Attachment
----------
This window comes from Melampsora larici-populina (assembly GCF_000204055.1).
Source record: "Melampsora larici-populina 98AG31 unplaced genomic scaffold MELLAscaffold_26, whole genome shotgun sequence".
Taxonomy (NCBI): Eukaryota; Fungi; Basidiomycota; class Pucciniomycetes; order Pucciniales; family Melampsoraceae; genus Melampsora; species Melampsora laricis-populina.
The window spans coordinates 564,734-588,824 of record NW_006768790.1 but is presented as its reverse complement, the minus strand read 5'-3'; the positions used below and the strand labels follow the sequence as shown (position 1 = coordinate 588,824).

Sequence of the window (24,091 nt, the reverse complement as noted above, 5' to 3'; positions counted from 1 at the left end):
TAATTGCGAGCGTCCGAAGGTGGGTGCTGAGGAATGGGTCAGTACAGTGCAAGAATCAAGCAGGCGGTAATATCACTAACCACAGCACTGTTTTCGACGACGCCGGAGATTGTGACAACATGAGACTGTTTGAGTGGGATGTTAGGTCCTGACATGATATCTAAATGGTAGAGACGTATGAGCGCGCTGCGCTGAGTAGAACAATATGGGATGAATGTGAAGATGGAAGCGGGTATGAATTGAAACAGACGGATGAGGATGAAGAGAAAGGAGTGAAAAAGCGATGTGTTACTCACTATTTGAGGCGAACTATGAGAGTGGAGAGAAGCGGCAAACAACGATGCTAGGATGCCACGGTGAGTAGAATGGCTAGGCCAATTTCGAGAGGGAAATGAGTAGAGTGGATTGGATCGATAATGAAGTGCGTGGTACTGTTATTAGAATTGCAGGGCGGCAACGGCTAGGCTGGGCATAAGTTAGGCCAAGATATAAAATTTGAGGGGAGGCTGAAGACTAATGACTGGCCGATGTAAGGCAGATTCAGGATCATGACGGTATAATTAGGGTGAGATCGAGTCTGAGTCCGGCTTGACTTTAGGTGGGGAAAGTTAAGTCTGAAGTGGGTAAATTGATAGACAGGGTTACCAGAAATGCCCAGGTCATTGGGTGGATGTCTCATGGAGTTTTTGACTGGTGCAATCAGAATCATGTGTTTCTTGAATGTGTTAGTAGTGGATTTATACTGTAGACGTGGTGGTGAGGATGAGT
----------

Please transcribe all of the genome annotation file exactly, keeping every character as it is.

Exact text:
This window comes from Melampsora larici-populina (assembly GCF_000204055.1).
Source record: "Melampsora larici-populina 98AG31 unplaced genomic scaffold MELLAscaffold_26, whole genome shotgun sequence".
Taxonomy (NCBI): Eukaryota; Fungi; Basidiomycota; class Pucciniomycetes; order Pucciniales; family Melampsoraceae; genus Melampsora; species Melampsora laricis-populina.
The window spans coordinates 564,734-588,824 of record NW_006768790.1 but is presented as its reverse complement, the minus strand read 5'-3'; the positions used below and the strand labels follow the sequence as shown (position 1 = coordinate 588,824).

Sequence of the window (24,091 nt, the reverse complement as noted above, 5' to 3'; positions counted from 1 at the left end):
TAATTGCGAGCGTCCGAAGGTGGGTGCTGAGGAATGGGTCAGTACAGTGCAAGAATCAAGCAGGCGGTAATATCACTAACCACAGCACTGTTTTCGACGACGCCGGAGATTGTGACAACATGAGACTGTTTGAGTGGGATGTTAGGTCCTGACATGATATCTAAATGGTAGAGACGTATGAGCGCGCTGCGCTGAGTAGAACAATATGGGATGAATGTGAAGATGGAAGCGGGTATGAATTGAAACAGACGGATGAGGATGAAGAGAAAGGAGTGAAAAAGCGATGTGTTACTCACTATTTGAGGCGAACTATGAGAGTGGAGAGAAGCGGCAAACAACGATGCTAGGATGCCACGGTGAGTAGAATGGCTAGGCCAATTTCGAGAGGGAAATGAGTAGAGTGGATTGGATCGATAATGAAGTGCGTGGTACTGTTATTAGAATTGCAGGGCGGCAACGGCTAGGCTGGGCATAAGTTAGGCCAAGATATAAAATTTGAGGGGAGGCTGAAGACTAATGACTGGCCGATGTAAGGCAGATTCAGGATCATGACGGTATAATTAGGGTGAGATCGAGTCTGAGTCCGGCTTGACTTTAGGTGGGGAAAGTTAAGTCTGAAGTGGGTAAATTGATAGACAGGGTTACCAGAAATGCCCAGGTCATTGGGTGGATGTCTCATGGAGTTTTTGACTGGTGCAATCAGAATCATGTGTTTCTTGAATGTGTTAGTAGTGGATTTATACTGTAGACGTGGTGGTGAGGATGAGT